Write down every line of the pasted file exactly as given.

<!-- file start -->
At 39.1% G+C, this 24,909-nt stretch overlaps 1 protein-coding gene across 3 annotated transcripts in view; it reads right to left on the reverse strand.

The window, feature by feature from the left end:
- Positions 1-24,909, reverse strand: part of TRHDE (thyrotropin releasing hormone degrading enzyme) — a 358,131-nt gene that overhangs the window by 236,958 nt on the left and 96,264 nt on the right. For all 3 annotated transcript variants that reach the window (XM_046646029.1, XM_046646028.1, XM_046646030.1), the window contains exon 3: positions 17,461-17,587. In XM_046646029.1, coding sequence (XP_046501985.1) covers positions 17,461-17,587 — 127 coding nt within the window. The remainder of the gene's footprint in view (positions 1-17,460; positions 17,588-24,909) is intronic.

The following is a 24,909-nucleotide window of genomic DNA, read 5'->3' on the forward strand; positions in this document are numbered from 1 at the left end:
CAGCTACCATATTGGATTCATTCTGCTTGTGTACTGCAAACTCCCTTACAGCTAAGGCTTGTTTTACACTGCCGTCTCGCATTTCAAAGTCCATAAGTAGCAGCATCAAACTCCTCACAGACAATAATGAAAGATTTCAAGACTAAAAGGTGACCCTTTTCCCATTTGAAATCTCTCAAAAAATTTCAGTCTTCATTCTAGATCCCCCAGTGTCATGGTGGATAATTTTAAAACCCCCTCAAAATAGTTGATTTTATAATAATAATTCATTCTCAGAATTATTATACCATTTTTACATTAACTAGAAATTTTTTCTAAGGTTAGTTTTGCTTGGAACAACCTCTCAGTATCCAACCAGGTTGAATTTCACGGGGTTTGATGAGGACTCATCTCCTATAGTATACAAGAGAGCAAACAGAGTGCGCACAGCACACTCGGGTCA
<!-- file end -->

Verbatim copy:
At 39.1% G+C, this 24,909-nt stretch overlaps 1 protein-coding gene across 3 annotated transcripts in view; it reads right to left on the reverse strand.

The window, feature by feature from the left end:
- Positions 1-24,909, reverse strand: part of TRHDE (thyrotropin releasing hormone degrading enzyme) — a 358,131-nt gene that overhangs the window by 236,958 nt on the left and 96,264 nt on the right. For all 3 annotated transcript variants that reach the window (XM_046646029.1, XM_046646028.1, XM_046646030.1), the window contains exon 3: positions 17,461-17,587. In XM_046646029.1, coding sequence (XP_046501985.1) covers positions 17,461-17,587 — 127 coding nt within the window. The remainder of the gene's footprint in view (positions 1-17,460; positions 17,588-24,909) is intronic.

The following is a 24,909-nucleotide window of genomic DNA, read 5'->3' on the forward strand; positions in this document are numbered from 1 at the left end:
CAGCTACCATATTGGATTCATTCTGCTTGTGTACTGCAAACTCCCTTACAGCTAAGGCTTGTTTTACACTGCCGTCTCGCATTTCAAAGTCCATAAGTAGCAGCATCAAACTCCTCACAGACAATAATGAAAGATTTCAAGACTAAAAGGTGACCCTTTTCCCATTTGAAATCTCTCAAAAAATTTCAGTCTTCATTCTAGATCCCCCAGTGTCATGGTGGATAATTTTAAAACCCCCTCAAAATAGTTGATTTTATAATAATAATTCATTCTCAGAATTATTATACCATTTTTACATTAACTAGAAATTTTTTCTAAGGTTAGTTTTGCTTGGAACAACCTCTCAGTATCCAACCAGGTTGAATTTCACGGGGTTTGATGAGGACTCATCTCCTATAGTATACAAGAGAGCAAACAGAGTGCGCACAGCACACTCGGGTCA